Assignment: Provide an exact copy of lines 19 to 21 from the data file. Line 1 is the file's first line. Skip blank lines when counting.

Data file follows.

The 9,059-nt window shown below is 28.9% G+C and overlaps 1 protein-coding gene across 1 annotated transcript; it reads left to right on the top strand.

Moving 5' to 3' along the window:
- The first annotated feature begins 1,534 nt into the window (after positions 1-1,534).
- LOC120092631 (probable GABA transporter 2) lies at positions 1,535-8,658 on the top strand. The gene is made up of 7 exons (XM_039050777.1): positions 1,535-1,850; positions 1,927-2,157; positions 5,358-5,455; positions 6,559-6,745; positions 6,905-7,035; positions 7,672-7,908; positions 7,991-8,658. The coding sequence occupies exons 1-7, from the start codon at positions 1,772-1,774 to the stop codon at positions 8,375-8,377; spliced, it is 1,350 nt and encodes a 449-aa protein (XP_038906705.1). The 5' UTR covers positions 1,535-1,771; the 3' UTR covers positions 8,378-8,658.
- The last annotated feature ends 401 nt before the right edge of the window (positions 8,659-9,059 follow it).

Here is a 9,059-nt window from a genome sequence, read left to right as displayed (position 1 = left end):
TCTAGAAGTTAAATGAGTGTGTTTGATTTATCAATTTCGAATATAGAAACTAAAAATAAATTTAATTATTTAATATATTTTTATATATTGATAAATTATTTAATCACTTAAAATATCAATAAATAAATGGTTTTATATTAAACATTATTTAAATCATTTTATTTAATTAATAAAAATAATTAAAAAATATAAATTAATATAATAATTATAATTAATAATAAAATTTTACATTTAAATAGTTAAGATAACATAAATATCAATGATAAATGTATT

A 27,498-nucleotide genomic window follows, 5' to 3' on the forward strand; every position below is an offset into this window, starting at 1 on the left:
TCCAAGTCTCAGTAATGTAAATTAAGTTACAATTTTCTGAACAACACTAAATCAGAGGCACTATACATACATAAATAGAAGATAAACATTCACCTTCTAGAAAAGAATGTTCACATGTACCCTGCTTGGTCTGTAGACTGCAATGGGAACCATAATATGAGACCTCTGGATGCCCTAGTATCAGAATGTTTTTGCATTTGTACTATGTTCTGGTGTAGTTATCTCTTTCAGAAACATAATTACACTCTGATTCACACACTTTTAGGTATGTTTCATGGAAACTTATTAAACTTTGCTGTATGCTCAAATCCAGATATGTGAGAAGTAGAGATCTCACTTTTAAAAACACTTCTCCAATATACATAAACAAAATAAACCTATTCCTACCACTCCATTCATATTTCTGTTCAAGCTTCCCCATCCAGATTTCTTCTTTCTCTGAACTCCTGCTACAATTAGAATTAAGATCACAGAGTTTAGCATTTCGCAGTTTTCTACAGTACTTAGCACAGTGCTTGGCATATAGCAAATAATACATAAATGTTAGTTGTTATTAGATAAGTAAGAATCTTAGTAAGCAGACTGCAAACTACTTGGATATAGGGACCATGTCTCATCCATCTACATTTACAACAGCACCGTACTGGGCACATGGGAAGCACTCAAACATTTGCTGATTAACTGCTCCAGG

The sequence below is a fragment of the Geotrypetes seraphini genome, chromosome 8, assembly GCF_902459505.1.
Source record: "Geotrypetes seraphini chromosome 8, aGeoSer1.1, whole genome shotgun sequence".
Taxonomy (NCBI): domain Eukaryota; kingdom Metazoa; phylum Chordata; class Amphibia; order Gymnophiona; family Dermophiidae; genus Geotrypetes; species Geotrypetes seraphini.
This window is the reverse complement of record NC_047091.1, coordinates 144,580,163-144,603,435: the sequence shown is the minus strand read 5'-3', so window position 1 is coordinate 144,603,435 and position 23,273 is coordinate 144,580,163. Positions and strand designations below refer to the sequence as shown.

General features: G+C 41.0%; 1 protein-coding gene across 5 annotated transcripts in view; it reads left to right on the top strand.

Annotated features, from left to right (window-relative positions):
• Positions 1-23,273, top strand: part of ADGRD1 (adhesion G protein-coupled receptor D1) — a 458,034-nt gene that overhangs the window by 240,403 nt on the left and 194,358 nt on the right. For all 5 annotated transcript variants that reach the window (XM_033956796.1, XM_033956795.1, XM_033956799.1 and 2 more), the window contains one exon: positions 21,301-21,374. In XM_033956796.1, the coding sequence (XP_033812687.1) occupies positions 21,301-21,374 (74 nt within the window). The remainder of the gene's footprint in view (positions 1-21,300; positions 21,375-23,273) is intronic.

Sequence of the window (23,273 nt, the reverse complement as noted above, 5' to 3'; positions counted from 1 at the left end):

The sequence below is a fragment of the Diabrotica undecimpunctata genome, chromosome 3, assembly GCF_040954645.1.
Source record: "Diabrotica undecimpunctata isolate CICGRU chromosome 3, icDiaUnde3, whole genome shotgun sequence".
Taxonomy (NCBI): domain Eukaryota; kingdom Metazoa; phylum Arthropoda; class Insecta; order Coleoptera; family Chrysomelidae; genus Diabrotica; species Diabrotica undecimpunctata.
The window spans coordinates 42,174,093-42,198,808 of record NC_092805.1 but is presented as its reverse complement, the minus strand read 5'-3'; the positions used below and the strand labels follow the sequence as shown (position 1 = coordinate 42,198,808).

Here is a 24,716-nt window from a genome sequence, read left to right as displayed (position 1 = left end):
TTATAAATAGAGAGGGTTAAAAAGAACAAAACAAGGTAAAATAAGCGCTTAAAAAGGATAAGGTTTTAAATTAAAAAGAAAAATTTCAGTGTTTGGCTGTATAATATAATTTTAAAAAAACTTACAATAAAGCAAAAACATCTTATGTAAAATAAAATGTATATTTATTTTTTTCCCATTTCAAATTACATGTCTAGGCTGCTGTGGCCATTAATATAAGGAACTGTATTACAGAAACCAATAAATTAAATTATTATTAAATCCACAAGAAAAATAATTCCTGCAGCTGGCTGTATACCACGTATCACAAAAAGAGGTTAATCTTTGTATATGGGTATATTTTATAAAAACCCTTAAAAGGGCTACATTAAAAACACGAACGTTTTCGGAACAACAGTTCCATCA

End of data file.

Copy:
Source record: "Diabrotica undecimpunctata isolate CICGRU chromosome 3, icDiaUnde3, whole genome shotgun sequence".
Taxonomy (NCBI): domain Eukaryota; kingdom Metazoa; phylum Arthropoda; class Insecta; order Coleoptera; family Chrysomelidae; genus Diabrotica; species Diabrotica undecimpunctata.
The window spans coordinates 42,174,093-42,198,808 of record NC_092805.1 but is presented as its reverse complement, the minus strand read 5'-3'; the positions used below and the strand labels follow the sequence as shown (position 1 = coordinate 42,198,808).